Japan is a truly beautiful country. When you think of Japan, you not only think of the natural landscape, but you think also of the fashion, you think of the architecture and the unique art.

You also think of the cuisine! Miso soup, udon and soba noodles, seasonal vegetables and sashimi are just a a handful of the multitude of dishes found in Japanese food.

Today, we will focus on learning more about Osechi Ryori, and what makes it such a delicious culinary tradition in Japan.

Based on ancient methods of preserving food such as in salt or vinegar or by simmering in sweetened soy sauce and sake, Osechi Ryori is a traditional style of cooking to celebrate the first three days of the New Year.

Vegetables are an important part of this cuisine, as well as grilled tai (sea bream) and buri, which are different types of fish. The prepared morsels are neatly placed with great care into gorgeous lacquered boxes called jubako. Colors such as red, pink and white that are considered to be lucky are included in the food. The menu is prepared with symbolic meaning such as kazunoko (herring roe, literally meaning “many children”), renkon (lotus root, a Buddhist symbol), sweet kuromame (black beans, symbolizing fertility) and tai (sea bream, symbolizing celebration).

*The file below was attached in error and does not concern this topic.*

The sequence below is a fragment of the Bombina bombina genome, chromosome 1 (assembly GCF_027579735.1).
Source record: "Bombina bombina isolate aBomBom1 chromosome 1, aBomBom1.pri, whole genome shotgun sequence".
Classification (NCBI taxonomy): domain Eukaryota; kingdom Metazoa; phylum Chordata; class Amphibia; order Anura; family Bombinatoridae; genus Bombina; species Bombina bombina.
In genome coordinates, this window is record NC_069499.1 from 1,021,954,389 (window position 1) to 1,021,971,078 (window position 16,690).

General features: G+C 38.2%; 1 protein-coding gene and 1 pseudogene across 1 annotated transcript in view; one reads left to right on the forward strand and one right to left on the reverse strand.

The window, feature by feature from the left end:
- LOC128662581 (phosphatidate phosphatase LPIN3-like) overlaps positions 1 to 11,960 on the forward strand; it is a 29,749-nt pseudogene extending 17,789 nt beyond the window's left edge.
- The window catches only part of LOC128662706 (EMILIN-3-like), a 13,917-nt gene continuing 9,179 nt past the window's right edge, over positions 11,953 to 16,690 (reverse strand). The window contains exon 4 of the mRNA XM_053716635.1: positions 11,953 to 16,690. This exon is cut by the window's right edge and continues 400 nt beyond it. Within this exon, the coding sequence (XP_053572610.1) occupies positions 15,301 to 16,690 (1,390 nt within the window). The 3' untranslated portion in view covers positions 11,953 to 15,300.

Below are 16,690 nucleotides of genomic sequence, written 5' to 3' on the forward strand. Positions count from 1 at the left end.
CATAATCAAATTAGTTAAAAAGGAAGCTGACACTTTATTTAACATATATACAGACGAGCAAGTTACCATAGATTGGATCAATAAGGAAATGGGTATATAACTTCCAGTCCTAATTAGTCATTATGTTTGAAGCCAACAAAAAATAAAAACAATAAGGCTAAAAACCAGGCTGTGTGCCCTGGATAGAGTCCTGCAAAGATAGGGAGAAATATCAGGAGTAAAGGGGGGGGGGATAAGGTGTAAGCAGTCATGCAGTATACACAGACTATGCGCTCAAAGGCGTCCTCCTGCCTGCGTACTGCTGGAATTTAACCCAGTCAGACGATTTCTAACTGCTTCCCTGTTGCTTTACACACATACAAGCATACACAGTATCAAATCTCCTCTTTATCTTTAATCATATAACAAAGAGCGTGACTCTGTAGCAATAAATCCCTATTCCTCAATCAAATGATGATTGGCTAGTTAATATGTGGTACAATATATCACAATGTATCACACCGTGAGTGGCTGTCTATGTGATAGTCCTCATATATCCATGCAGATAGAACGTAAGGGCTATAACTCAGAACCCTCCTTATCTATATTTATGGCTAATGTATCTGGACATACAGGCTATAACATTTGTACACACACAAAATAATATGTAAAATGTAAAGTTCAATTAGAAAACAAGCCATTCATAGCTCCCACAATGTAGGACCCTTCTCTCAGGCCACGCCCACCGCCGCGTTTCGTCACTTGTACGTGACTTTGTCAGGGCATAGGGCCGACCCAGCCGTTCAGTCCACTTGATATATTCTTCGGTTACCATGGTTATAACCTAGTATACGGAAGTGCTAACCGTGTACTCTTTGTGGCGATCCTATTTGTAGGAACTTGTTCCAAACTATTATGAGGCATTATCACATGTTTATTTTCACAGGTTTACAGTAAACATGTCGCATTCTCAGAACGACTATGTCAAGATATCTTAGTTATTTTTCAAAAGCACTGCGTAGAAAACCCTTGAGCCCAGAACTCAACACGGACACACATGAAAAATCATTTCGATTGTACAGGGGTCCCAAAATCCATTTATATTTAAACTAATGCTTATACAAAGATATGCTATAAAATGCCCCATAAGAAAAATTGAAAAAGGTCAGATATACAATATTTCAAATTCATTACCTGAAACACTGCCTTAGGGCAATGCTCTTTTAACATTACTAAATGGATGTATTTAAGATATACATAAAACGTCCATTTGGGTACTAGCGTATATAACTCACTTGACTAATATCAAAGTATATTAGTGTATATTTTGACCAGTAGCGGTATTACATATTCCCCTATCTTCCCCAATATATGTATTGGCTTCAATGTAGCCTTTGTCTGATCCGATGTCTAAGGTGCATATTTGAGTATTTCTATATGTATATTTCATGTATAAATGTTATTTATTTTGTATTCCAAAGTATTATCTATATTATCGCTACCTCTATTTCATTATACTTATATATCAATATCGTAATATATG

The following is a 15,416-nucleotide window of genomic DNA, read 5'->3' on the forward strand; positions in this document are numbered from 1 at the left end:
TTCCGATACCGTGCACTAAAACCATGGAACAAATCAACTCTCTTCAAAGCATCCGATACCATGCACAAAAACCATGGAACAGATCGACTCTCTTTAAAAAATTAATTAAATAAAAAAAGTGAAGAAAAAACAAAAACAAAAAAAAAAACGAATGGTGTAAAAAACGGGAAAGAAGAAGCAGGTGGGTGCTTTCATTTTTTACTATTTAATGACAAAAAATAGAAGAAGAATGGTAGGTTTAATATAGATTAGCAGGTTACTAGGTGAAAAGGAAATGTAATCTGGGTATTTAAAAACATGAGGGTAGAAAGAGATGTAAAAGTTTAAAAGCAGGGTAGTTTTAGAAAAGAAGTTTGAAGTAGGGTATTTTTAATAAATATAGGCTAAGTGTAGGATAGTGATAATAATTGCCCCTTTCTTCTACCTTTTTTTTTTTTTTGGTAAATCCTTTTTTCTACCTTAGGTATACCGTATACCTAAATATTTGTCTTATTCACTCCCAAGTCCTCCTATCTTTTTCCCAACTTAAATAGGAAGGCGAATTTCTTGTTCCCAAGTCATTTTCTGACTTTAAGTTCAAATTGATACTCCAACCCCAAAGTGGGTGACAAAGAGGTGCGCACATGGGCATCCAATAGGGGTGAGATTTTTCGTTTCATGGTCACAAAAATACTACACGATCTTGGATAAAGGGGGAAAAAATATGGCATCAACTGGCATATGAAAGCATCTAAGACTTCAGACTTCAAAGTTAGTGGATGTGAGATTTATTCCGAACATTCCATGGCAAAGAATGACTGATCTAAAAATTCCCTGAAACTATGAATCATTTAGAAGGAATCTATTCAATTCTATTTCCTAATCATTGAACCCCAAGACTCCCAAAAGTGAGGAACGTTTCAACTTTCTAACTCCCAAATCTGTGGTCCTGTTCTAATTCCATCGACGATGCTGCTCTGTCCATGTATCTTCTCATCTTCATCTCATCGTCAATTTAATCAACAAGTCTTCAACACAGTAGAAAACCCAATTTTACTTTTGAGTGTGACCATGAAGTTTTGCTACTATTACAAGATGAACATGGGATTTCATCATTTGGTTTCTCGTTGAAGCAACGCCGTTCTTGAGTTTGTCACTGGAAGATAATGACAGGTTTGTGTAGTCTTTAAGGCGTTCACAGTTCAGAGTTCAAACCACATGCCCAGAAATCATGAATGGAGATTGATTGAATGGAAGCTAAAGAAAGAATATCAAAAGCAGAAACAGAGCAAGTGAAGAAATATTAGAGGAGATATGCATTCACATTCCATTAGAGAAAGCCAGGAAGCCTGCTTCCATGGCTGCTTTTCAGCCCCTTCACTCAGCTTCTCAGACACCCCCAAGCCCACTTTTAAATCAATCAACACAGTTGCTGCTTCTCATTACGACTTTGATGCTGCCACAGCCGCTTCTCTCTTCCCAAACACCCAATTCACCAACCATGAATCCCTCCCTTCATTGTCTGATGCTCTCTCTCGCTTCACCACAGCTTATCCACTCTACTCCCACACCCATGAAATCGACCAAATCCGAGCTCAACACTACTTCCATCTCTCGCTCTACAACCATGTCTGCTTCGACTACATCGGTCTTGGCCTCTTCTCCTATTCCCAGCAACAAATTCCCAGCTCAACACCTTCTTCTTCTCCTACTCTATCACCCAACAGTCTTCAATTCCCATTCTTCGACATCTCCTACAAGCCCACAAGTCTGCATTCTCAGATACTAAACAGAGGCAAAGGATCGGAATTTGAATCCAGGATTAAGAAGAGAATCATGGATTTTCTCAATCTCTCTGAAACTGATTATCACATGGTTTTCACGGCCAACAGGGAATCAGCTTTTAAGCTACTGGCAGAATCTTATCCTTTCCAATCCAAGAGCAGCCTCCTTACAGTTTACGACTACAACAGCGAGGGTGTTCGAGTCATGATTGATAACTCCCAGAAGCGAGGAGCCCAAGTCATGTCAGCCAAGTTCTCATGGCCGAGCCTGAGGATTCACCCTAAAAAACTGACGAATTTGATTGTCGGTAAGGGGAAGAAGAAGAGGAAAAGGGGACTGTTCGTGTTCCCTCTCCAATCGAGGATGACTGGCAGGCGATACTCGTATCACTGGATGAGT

Modern times leave little time for such elaborate cuisine, and it’s no suprise that many of the Japanese population buy ready-made Osechi Ryori from the better kaiseki restaurants. These stunning packaged meals, like super-gourmet bento, can be ordered ahead of time and arrive in lacquered, wooden, or plastic boxes, depending on the price. These can even be as pricey as $3,000 from acclaimed restaurants such as Kitcho in Kyoto, but even the most modest variety costs around $300.

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